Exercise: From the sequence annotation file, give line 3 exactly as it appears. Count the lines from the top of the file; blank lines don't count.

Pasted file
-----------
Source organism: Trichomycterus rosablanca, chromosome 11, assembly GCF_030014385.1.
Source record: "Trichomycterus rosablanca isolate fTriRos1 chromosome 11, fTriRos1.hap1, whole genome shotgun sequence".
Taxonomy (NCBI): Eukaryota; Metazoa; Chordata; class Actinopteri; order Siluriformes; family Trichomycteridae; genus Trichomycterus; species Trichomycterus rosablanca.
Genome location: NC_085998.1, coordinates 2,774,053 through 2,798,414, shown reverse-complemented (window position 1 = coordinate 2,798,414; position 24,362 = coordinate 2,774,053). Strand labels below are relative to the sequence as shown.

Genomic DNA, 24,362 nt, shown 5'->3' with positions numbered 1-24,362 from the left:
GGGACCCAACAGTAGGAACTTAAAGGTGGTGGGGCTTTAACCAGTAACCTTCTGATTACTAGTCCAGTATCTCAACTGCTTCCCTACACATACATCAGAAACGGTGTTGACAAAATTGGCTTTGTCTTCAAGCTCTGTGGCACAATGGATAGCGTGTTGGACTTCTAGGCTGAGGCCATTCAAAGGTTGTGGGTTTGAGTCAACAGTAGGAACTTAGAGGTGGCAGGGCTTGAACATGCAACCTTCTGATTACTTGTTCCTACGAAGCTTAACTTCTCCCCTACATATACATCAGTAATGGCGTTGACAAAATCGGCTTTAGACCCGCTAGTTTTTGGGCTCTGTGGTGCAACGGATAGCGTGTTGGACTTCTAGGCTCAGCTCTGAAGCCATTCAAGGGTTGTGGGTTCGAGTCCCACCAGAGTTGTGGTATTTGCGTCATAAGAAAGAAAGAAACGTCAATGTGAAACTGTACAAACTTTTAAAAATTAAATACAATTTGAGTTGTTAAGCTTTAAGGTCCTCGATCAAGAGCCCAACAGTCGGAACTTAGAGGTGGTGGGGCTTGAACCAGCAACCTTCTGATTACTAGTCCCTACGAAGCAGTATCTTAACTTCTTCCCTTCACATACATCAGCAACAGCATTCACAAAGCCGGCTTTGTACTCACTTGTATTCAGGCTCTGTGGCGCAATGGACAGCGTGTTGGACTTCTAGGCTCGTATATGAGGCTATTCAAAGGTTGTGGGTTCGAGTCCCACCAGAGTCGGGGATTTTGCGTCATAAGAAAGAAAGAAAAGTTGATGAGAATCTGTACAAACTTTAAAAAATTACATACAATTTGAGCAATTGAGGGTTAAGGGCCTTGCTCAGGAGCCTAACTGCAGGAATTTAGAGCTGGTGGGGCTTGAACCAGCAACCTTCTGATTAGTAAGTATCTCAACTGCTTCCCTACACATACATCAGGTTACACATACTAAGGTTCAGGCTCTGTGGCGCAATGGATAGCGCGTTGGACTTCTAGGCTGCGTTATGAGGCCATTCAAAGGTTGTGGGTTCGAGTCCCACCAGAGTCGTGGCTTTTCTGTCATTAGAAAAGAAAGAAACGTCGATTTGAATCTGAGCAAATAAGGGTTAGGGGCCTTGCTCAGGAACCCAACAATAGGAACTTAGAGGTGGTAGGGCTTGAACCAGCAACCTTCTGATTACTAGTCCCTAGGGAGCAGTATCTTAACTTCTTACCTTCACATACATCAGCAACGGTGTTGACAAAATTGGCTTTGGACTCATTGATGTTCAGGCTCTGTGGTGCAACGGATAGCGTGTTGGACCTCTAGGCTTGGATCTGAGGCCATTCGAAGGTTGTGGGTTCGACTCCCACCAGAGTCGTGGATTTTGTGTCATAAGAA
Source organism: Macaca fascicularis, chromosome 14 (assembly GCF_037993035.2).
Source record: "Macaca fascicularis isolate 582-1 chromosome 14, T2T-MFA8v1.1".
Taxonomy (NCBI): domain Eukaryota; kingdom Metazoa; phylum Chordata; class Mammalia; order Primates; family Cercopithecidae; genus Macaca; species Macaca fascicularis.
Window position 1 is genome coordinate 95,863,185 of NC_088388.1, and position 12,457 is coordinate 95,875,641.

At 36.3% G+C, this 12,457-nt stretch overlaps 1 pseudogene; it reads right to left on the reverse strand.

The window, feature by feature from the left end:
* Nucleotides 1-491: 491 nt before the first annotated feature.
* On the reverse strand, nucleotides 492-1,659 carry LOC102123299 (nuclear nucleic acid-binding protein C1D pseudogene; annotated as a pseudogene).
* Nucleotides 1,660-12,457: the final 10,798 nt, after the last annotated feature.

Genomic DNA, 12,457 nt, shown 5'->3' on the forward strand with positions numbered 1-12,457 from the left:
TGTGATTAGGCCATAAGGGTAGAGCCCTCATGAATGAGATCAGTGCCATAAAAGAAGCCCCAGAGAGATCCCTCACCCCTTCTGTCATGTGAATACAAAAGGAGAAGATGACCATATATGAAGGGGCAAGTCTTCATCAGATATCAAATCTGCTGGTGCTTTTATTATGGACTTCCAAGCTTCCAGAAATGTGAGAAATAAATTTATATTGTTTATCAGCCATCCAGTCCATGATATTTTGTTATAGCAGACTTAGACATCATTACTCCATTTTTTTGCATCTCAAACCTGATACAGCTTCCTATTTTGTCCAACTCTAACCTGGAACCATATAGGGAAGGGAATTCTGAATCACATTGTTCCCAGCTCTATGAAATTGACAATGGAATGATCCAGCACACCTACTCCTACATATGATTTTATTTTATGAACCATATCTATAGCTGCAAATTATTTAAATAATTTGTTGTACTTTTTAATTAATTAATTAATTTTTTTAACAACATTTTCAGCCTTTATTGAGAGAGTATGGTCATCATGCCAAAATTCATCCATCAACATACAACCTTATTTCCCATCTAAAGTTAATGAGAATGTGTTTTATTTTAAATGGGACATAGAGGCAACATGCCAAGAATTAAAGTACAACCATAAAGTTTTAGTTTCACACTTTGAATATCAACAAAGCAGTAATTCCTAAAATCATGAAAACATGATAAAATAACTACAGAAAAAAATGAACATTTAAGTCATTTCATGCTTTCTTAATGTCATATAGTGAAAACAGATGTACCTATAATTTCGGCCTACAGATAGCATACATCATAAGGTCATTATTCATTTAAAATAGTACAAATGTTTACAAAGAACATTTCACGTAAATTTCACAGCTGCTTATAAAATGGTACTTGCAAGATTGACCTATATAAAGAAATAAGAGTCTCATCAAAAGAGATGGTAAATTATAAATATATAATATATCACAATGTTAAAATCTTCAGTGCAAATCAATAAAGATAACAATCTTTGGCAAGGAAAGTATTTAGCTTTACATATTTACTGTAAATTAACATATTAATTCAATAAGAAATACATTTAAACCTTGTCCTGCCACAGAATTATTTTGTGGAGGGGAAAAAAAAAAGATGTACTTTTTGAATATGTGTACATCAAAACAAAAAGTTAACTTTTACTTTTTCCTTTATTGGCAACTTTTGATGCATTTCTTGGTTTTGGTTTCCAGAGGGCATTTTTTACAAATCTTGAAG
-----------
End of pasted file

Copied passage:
Taxonomy (NCBI): Eukaryota; Metazoa; Chordata; class Actinopteri; order Siluriformes; family Trichomycteridae; genus Trichomycterus; species Trichomycterus rosablanca.